A creator of still and motion pictures, Matt’s visuals embody a timeless and unadulterated quality through his minimalistic ways. Check him out below.
Say hello to Matt:
Where are you from? Where have you been?
I’m from Buffalo, New York. I’ve been on road trips all over the Northeastern U.S. (near NY), and as far as the west coast, just Vegas once, and California, where I live now. For other countries, just Canada, since the border in Niagara Falls is about twenty minutes from where I grew up.
What prompted the move from NY to CA?
One of my best friends from Buffalo moved here one semester before me, around the time I was looking to transfer out of SUNY Albany, where I spent my freshman year of college. I made the dramatic switch from a finance major to an acting major, and wasn’t liking my options in New York. I was thinking I’d probably move to California after college, but my friend sold me on a great, affordable transfer program at Santa Barbara City College that would help me transfer to a university here.
How would you describe your visual style?
Generally what I aim for is a very clean, crisp look most of the time, with minimal editing. Regardless of how much I edit a shot, I usually try for a timeless look and feel, which means trying to stay away from trends. Since I usually prefer minimal editing, in both still photography and video, I try to make use of composition, lighting, and color to express an idea or mood.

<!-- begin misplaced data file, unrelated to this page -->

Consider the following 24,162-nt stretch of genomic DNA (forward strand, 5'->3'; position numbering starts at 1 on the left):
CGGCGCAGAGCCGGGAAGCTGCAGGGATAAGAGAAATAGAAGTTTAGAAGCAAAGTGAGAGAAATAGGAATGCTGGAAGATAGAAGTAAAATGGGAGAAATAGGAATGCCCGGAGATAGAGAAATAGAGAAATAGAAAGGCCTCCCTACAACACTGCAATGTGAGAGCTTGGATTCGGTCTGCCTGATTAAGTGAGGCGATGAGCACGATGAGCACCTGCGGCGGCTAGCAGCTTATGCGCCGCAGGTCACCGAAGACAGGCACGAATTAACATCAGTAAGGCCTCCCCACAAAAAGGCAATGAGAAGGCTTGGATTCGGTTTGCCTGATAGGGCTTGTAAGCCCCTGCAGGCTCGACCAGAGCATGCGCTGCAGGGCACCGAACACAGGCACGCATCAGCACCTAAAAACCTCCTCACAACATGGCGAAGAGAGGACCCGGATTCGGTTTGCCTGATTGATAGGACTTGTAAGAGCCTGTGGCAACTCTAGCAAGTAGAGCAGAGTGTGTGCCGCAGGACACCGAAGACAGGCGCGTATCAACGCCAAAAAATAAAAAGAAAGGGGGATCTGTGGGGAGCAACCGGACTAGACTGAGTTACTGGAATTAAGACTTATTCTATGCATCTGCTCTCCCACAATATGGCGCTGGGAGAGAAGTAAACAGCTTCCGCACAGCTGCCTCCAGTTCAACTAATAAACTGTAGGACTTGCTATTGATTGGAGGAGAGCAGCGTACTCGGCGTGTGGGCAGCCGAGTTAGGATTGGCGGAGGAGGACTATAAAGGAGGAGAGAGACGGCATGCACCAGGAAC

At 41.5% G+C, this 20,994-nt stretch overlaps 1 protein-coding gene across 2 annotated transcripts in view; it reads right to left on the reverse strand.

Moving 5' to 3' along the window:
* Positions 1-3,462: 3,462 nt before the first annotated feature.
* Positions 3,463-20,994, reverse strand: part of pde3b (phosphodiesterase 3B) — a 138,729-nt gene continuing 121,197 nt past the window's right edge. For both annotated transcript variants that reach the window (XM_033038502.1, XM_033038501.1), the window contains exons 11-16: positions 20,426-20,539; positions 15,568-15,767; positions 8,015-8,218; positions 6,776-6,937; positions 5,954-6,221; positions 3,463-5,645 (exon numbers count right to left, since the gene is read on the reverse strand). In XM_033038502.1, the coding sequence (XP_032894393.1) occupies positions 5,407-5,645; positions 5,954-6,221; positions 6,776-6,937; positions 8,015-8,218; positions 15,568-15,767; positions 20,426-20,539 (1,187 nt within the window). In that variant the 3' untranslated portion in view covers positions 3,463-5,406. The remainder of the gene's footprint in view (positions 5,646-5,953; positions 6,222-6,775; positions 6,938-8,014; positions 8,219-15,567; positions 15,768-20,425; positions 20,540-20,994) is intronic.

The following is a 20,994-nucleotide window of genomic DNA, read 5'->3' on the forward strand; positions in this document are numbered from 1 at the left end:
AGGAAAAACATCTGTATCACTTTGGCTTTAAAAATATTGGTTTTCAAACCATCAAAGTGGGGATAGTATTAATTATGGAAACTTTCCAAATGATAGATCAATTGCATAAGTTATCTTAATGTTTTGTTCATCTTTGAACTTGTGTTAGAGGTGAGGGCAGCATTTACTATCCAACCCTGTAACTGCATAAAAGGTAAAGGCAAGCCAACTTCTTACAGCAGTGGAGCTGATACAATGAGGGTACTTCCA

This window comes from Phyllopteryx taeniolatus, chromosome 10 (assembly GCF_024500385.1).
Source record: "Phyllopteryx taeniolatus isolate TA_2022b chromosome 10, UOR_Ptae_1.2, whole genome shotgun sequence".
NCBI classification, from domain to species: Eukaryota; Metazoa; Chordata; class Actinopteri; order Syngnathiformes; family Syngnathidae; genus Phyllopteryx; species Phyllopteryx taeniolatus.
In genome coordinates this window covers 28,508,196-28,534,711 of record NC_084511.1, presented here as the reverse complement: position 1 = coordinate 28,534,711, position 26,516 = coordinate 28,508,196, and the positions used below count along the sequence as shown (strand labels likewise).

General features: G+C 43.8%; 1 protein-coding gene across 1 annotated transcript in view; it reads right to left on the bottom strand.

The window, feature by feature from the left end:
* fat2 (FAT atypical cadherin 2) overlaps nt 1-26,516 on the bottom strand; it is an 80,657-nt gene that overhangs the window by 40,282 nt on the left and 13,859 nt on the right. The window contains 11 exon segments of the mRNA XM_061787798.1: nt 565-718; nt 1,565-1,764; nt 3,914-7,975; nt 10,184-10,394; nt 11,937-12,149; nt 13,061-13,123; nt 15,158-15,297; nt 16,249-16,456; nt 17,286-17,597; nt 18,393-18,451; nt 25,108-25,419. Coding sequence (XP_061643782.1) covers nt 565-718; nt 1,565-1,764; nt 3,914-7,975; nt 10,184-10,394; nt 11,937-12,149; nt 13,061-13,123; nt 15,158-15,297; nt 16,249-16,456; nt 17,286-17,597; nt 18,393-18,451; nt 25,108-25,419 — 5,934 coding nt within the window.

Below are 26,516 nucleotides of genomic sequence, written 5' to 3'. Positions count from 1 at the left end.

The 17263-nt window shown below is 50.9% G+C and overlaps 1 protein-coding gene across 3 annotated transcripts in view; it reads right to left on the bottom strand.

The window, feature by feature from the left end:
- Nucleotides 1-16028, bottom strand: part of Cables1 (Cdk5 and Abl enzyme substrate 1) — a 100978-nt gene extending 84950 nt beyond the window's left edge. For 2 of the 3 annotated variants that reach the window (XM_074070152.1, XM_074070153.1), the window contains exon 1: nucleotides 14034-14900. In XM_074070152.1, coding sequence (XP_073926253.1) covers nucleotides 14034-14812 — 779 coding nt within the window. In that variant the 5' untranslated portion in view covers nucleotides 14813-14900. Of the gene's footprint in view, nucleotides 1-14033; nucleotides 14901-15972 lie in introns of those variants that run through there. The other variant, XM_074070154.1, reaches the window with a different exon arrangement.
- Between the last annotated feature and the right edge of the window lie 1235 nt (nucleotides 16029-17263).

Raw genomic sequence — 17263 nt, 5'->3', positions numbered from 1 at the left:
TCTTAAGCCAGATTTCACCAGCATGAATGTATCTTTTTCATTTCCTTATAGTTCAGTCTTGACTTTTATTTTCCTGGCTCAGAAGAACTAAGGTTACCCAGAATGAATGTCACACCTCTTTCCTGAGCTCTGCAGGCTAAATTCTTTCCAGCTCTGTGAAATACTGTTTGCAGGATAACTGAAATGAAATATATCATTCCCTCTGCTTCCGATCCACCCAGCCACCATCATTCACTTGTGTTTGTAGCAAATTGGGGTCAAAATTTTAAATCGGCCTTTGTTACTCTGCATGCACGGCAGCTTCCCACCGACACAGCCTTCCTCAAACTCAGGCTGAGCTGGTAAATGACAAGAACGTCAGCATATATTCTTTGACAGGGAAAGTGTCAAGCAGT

How do you find your inspiration?
For still photography, I really like the whole new wave of photographers that Instagram has allowed. Some people might say it’s oversaturated, the same way filmmakers say YouTube is oversaturated, but I say there’s more to pick from. I definitely look at a ton of photography on there. I do pull bits and pieces of inspiration from all different photographers, but at the same time, as I mentioned before, I see the obvious trends and try to stay far away from those. If you look at my work, you can see it’s never really over the top, stylistically.
You’re a creator of both still and motion pictures – do you intend to focus on one more than the other in the future?